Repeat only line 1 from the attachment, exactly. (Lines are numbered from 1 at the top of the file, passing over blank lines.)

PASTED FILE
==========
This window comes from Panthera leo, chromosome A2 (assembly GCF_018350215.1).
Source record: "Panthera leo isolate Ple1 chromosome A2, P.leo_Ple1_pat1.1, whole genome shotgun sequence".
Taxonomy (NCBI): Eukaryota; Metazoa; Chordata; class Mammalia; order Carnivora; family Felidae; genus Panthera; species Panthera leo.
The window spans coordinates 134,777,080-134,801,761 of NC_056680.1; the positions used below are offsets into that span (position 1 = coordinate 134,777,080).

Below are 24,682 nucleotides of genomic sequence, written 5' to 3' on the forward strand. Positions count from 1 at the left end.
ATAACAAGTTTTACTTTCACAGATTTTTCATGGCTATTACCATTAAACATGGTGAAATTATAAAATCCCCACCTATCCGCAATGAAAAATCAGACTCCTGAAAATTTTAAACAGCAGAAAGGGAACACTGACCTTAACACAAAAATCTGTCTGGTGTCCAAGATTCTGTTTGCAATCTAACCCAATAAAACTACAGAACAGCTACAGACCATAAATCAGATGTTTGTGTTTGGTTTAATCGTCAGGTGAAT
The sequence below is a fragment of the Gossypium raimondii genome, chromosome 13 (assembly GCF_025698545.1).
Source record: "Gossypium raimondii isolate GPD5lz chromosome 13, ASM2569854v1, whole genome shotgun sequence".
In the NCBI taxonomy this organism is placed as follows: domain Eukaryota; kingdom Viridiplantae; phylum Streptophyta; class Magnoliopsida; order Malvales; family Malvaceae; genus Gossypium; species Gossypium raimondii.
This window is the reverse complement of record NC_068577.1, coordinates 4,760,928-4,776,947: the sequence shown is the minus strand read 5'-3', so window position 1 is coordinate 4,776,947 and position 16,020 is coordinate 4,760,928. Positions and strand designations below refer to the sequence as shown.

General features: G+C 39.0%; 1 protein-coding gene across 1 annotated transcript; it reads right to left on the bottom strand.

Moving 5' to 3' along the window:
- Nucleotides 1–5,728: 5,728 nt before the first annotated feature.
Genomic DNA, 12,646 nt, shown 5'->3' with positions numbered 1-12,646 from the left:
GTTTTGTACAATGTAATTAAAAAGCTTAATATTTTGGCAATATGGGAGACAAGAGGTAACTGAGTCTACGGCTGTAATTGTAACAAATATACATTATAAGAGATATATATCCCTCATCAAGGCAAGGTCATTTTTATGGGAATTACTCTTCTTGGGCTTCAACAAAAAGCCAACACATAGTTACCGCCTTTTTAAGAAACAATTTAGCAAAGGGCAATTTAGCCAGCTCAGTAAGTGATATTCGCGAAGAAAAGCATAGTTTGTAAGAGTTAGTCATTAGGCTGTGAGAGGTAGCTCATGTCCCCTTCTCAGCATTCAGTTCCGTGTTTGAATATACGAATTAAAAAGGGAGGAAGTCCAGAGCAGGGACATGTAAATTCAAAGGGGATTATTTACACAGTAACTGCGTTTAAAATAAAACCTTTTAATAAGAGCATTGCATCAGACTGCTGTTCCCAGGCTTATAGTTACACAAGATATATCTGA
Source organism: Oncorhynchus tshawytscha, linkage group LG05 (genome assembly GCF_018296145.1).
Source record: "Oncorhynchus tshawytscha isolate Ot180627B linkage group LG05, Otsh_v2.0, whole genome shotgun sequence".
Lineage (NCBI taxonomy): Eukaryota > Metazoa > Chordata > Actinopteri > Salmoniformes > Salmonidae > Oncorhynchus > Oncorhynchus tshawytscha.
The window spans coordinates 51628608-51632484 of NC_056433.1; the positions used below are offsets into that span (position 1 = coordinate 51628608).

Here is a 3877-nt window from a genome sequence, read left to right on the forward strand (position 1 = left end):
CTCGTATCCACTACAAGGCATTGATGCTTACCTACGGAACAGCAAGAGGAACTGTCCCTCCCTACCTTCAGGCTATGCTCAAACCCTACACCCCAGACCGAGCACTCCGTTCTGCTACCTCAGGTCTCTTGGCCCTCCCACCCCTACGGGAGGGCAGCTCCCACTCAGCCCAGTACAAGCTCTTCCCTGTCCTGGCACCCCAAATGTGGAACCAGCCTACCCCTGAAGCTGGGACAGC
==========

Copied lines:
This window comes from Panthera leo, chromosome A2 (assembly GCF_018350215.1).